One huge flaw of the film is its heavy dependence on CGI, especially during the action scenes, and the glaring lack of financing or polish that fails to make things believable. Part of the climax is a huge car chase and the entire thing felt stripped right out of a video game. The previous movie did have a lot of CGI built in, but it was overshadowed by the quality of the story and served as one of the few notable flaws of the experience. “Peninsula” doesn’t offer near enough to overcome its shoddy effects instead putting them front and center as a main draw for your entertainment. The result is an experience I did enjoy to an extent, but not for the reasons I wanted to. The action was fun but campy and unbelievable. The emotional depth was effective when it mattered but was overshadowed by the film’s violence. “Peninsula” tried something new and completely changed its identity to stand apart from its predecessor forgetting that the reason people wanted to come back to this series was because of all the little touches that made “Train to Busan” so memorable.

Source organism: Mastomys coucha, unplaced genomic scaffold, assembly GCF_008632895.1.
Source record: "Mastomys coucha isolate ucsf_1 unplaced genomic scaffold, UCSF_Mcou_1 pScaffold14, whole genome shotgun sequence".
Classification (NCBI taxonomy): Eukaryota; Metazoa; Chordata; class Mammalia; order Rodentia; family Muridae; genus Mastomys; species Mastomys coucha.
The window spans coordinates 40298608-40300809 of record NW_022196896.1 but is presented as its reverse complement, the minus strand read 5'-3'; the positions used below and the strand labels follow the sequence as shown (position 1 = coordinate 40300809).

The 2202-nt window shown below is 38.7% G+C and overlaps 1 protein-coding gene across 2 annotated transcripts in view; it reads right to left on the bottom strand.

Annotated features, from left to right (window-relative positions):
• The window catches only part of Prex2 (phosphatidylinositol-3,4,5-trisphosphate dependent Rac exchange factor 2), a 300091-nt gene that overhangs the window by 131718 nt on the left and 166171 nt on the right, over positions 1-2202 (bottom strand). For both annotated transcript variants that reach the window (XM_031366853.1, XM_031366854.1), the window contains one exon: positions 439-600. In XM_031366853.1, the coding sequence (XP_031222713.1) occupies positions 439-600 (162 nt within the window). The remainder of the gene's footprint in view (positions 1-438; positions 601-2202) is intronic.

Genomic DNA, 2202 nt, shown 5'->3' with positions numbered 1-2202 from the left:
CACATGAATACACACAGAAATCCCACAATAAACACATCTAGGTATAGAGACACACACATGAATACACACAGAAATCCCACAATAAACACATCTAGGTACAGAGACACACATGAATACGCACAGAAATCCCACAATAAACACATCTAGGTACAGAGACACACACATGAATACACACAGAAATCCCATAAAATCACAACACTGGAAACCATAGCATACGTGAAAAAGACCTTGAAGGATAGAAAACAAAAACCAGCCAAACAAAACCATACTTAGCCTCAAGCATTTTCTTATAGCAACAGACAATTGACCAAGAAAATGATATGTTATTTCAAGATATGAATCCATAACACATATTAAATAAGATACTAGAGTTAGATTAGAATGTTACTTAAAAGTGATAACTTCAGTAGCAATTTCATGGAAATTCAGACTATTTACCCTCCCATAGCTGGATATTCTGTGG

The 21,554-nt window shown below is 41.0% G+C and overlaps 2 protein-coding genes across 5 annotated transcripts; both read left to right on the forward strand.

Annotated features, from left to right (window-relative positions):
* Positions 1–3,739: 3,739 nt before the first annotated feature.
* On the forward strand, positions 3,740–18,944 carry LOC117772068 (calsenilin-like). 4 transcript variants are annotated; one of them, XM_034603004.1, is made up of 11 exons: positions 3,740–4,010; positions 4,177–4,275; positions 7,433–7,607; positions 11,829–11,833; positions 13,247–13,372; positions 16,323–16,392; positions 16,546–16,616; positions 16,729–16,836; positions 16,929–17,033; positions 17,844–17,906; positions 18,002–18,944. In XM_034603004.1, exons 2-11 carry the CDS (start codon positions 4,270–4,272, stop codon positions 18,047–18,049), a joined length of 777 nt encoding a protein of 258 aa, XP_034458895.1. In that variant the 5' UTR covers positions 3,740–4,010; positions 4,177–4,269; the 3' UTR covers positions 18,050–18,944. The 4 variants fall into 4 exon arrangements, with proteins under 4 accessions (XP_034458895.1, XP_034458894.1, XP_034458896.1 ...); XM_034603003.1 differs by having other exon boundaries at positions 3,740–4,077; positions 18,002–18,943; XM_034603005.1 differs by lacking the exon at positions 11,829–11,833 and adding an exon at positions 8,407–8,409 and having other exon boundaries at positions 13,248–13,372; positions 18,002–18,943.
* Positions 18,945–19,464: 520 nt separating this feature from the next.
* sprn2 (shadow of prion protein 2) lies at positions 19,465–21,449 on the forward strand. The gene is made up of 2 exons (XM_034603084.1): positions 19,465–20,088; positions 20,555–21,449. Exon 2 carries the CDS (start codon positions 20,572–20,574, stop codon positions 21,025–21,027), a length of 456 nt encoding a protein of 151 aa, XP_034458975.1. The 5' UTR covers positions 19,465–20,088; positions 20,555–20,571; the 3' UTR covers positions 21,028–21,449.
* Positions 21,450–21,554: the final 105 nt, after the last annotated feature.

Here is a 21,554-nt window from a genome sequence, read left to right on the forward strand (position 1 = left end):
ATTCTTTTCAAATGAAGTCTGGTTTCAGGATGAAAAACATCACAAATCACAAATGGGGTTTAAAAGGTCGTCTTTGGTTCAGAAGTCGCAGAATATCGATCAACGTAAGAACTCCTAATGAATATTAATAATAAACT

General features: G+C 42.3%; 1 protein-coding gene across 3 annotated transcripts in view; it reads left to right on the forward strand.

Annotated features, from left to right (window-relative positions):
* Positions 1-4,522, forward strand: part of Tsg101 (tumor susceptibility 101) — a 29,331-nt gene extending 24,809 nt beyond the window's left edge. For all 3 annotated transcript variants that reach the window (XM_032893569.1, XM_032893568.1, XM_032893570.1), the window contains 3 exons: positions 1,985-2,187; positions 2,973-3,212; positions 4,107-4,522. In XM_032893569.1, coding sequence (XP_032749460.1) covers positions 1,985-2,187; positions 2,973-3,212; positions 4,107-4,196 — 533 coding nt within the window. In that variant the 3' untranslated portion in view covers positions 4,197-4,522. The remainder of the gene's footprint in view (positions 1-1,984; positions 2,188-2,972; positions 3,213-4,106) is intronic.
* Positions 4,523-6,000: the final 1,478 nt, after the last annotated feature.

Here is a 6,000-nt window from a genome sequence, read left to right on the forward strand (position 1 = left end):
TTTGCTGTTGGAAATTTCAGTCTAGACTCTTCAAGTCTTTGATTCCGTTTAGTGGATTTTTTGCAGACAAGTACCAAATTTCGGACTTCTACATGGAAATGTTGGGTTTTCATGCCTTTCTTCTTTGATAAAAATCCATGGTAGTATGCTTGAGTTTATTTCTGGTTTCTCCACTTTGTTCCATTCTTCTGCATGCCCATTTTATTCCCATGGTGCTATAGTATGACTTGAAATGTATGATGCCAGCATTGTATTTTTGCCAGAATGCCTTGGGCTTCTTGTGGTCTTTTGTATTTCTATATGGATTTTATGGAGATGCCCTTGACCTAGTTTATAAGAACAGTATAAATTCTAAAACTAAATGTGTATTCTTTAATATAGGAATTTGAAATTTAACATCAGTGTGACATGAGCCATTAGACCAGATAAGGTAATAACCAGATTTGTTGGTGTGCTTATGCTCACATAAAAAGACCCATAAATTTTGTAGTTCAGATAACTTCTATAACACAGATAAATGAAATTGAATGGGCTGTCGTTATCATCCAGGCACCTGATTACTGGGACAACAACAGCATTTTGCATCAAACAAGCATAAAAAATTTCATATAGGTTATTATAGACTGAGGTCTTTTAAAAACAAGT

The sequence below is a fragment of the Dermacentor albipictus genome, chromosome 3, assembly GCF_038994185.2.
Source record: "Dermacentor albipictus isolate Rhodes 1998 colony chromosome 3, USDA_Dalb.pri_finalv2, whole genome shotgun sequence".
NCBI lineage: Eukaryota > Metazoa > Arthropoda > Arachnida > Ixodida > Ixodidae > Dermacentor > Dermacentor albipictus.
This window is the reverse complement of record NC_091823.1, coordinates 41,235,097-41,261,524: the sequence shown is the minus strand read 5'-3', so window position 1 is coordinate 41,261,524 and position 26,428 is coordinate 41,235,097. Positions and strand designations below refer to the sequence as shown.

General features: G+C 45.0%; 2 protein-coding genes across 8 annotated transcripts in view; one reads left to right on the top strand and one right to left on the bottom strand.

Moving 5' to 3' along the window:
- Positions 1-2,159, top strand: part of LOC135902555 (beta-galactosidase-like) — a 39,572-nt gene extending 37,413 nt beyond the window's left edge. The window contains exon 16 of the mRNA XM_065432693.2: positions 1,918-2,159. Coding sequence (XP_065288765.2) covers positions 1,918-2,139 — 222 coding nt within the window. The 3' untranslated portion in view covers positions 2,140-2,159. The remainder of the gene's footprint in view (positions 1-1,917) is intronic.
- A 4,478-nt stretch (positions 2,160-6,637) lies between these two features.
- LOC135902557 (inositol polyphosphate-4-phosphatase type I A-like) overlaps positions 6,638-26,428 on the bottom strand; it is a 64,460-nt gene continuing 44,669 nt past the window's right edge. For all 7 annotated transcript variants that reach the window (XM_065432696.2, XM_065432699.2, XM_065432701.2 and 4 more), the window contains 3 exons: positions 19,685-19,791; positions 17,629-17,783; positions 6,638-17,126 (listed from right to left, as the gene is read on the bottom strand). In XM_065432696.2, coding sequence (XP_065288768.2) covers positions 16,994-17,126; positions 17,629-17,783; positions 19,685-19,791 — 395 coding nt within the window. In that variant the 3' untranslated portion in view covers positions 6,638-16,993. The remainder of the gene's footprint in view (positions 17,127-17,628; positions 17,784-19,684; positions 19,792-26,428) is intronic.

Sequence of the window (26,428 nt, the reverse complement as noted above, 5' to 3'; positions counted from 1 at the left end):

“Peninsula” isn’t the sequel “Train to Busan” or its fans deserved, but in the grand scheme of things it’s still a fun zombie flick that offers a lot more than even the most average genre film tends to even attempt. It still has touches of emotional storytelling and showcases an interesting world mixing in plenty of action for those looking for a mindless post-apocalyptic horror piece to pass the time. But the first film had so much to offer: a relatable father-child narrative, creatively unique zombies, characters we actually cared about, truly heartbreaking losses, and even some not-so-subtle commentary on the media that feels even more relevant during the current pandemic. A sequel could have and should have further developed all of these things, but instead took a route that feels more pandering than insightful or memorable. When you get down to it, “Peninsula” might help further the franchise’s grip in the modern zombie genre but lacks the same bite that made “Train to Busan” a deserving modern classic.